Thoughts on “Rants”

I used to be a ranter.

I thought that people were very confused, when it came to political issues, and I would frequently vent about the “wrongness” of the “other side.”  The solution is so obvious–why doesn’t everybody see it?

I had my daughter, and I fell in love with the concept of attachment parenting.  I couldn’t believe that people would raise their children any other way.  What were they thinking?  What parent in their right mind, would sleep train, feed their baby formula, and push their kid in a stroller, rather than wearing them?  Parents who pushed their kids, who gave them flash cards and only bought educational toys, were stealing their children’s childhood.  Parents who let their kids run free were not disciplining them enough.  Parents who yelled at their kids were damaging them for life.  And what about kids in day care?  Oh, the horrors!  I joined multiple message boards, where I ranted away.

Attachment parenting led to crunchy living.  I couldn’t believe all the waste people created, when they used paper towels.  And don’t get me started on fast food!  What kind of a parent would feed their child that garbage?  And television!  Only idiots spend their days staring at that box.  We were working toward getting off the grid, because we were somehow more virtuous.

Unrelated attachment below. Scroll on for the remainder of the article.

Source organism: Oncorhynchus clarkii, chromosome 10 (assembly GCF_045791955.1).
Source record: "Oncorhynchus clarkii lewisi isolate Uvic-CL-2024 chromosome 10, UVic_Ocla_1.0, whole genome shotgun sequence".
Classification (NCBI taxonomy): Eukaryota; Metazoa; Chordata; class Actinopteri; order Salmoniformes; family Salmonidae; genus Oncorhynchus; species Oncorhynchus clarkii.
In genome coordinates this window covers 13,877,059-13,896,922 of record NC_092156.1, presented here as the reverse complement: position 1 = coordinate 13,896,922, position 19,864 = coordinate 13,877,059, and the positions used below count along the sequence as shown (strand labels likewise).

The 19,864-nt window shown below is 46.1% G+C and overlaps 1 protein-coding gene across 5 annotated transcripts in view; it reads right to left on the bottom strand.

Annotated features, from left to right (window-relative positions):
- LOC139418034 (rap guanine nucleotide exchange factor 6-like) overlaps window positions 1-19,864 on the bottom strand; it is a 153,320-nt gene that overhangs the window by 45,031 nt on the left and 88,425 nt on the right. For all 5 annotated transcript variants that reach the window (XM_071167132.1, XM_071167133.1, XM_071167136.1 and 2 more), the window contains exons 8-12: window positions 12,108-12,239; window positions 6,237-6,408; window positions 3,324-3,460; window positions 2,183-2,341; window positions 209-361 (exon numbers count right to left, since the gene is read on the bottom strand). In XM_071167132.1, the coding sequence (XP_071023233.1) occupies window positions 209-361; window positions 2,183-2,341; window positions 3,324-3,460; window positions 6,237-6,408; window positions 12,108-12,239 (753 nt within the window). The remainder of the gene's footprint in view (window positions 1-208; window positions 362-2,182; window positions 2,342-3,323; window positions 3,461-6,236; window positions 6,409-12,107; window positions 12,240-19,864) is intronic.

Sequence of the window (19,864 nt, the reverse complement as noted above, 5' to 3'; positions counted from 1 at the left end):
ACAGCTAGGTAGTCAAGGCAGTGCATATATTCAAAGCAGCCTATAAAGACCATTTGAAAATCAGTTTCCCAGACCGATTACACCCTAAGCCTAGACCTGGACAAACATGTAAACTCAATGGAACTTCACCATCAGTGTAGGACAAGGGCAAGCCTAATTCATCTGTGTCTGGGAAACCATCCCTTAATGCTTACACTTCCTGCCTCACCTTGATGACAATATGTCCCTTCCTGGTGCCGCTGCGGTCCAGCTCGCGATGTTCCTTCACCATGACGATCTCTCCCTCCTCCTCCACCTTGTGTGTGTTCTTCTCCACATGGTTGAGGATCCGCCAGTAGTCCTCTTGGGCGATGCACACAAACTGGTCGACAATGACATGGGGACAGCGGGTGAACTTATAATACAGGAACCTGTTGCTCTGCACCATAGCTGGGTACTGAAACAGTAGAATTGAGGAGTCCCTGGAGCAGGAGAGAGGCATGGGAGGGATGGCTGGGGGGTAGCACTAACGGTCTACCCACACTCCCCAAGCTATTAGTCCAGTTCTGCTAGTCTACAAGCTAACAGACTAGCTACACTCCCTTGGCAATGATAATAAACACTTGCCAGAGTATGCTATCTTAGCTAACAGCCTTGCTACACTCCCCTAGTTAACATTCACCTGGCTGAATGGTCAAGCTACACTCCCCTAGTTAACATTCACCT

Then we embraced minimalism.  I could spend all day ranting about consumer culture.  All the stuff!  In fact, just a year ago, when I quit Facebook, most of my e-mail interactions consisted of rants.  “How are you going to handle the upcoming high feast to materialism?” was the question I asked nearly everyone I wrote.  We called it “xmas,” and we had all kinds of rants and complaints about it.  Nothing but materialism.

I think ranting is a normal step, for anyone who is figuring out their identity.  Before we can understand how similar all of our stories are, we need to clarify our values and choose the lifestyle that we want.  For a long time, I viewed our family as “counter-cultural” as opposed to the “mainstream” people we knew.  We were defining ourselves, and we were seeking validation from like-minded people.  We were happy with the decisions we were making, so of course we thought everyone else would be.

Everyone else, made different decisions, and many of those decisions worked for them.  So, of course, they thought the “mainstream” way would work better for us as well.  Thus, the criticism, which led to more rants.  We all think our way is “right,” because we are happy with it.  And we want other people to be happy.  So we criticize, and so we rant.